One of the corrections officers accused this week of helping Black Guerrilla Family members smuggle drugs into a Baltimore jail was flagged seven years ago for alleged gang ties.
A state investigator raised concerns in 2006 that Antonia Allison might have been linked to the Bloods. Federal prosecutors this week accused Allison of working with a BGF member who was an inmate at the Baltimore City Detention Center.
The fact that Allison continued to work at the jail after the investigator's report raised new questions as the state continues to grapple with the corruption scandal at the troubled state institution.
Allison is one of 13 officers charged in the indictment; four others were allegedly impregnated by Tavon White, the gang member who authorities say controlled the jail. Twelve others, including inmates and alleged gang members outside the jail, were also charged.
The accusations prompted lawmakers to call a rare out-of-session hearing on the state's prison system. Members of the House Judiciary Committee will hold the meeting May 8 to ask how the alleged corruption developed.
Del. Luiz R. S. Simmons said allegations against corrections officers need to be investigated "seriously."
"Due process for individuals who are charged with a crime is one thing, but with respect to individuals who ... are in the prison system, there ought to be a different set of standards," said Simmons, a Montgomery County Democrat, who sits on the Judiciary Committee. "And these standards ought to be vigorously enforced."
The results of the 2006 investigation in which Allison was flagged remain unclear. She stayed on the job until she was suspended without pay this week. There was no attorney listed for her in court records, and no one came to the door Thursday at the West Baltimore rowhouse identified by the FBI as her address.
Rick Binetti, a spokesman for the state Department of Public Safety and Correctional Services, said he could not discuss the accusations against Allison.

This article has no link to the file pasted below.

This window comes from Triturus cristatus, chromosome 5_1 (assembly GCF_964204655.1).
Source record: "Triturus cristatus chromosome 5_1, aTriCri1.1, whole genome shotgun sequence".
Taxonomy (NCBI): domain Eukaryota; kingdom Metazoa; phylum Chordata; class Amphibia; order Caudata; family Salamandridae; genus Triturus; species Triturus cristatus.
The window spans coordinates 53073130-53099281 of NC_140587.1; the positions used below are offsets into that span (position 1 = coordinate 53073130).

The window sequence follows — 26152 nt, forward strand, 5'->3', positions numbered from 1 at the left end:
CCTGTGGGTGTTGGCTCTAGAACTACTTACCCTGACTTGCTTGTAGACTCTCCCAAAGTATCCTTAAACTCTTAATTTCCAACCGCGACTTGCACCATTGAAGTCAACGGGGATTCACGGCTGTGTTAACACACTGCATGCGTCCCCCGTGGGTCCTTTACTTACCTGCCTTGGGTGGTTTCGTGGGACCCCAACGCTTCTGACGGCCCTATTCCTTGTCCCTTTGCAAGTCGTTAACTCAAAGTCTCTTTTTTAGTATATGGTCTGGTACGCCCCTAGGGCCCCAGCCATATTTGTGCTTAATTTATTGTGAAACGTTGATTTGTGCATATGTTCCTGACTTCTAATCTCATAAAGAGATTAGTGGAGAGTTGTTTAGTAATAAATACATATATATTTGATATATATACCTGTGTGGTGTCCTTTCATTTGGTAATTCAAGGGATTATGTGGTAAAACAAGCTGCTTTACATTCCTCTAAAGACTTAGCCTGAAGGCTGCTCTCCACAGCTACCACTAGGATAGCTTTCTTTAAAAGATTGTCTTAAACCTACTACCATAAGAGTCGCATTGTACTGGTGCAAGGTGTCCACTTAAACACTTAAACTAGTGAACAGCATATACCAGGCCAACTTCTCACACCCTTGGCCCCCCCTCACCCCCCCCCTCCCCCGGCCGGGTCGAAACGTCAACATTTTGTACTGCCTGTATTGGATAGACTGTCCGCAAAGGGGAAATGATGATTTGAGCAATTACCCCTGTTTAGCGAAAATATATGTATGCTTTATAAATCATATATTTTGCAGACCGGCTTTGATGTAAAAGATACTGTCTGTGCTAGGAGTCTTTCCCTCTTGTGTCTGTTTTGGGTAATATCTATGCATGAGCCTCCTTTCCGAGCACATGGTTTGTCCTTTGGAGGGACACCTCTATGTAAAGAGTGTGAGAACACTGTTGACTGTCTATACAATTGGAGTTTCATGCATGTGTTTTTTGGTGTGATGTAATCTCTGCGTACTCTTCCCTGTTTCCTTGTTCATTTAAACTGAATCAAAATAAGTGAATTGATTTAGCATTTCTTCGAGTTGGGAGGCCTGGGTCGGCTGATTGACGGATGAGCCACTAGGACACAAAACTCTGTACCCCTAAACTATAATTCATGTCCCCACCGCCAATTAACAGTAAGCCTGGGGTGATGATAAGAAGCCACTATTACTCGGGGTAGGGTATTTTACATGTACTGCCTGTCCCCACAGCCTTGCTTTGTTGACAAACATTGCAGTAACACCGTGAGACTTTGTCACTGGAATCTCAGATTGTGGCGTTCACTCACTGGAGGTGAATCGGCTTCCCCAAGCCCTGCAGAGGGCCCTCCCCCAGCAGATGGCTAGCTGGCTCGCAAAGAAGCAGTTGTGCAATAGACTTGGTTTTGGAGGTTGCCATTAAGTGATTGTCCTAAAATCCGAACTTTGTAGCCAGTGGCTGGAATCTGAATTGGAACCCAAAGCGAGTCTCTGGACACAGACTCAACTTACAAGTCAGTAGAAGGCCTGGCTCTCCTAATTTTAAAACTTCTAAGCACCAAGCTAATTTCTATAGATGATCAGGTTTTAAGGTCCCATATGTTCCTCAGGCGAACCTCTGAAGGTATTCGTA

But he said workers at the jail are entitled to fair treatment, even when accused of wrongdoing.
"The personnel disciplinary process is a difficult one, and there are many good reasons for that," he said.
Federal law enforcement officials have targeted the Black Guerrilla Family's operations inside Maryland prisons in the past. In a long-running investigation that concluded in 2009, they uncovered a scheme in which gang members used corrections employees to smuggle heroin into other corrections facilities.
Department officials said this week that they requested the current federal investigation at the jail and have supported other federal attempts to uncover corruption.
The intelligence report in which Allison was named was compiled in 2006 and became public in a civil case two years later. She was accused of holding open an inmate's cell door while he was assaulted.
In the report, Lt. Santiago Morales, then the head of intelligence at the jail, also identified 11 other corrections officers he believed were tied to gangs.
Officials said this week that five of the people on Morales' list still work for the department. None of the others were included in this week's indictment.
Allison was sued by Tashma McFadden, a former inmate at the detention center. McFadden alleged in a federal complaint that Allison opened his cell door and let about nine people in to beat and stab him, in retaliation for a "prior verbal dispute."
Allison, who was represented in the case by the Maryland attorney general's office, denied the allegations in a court filing, and the sides settled the case in 2010.
Allison denied the allegations but agreed to pay McFadden $5,000, according to court records.
McFadden, now out of prison, said Thursday that he had a simple tip for jail authorities hoping to avoid corruption.
"They've just got to do better screening when they do their hiring from now on," he said.
In the federal indictment unsealed this week, Allison is accused of smuggling marijuana and prescription medications into the jail for White, the alleged gang leader.
"You know they gonna sell fast," Allison allegedly said in a wiretapped conversation summarized in a search warrant affidavit.
Archer Blackwell, a representative of AFSCME Council 67, which serves officers at the detention center, said the corrections department is too slow to take on corrupt officers, leaving others feeling exposed.
"Sometimes the officers know this stuff is going on and they want to see results, to move these people out of the workplace," he said.
But instead, he said, the department waits in the hopes of unveiling "big blast" cases.
Baltimore Sun reporter Erin Cox contributed to this story.
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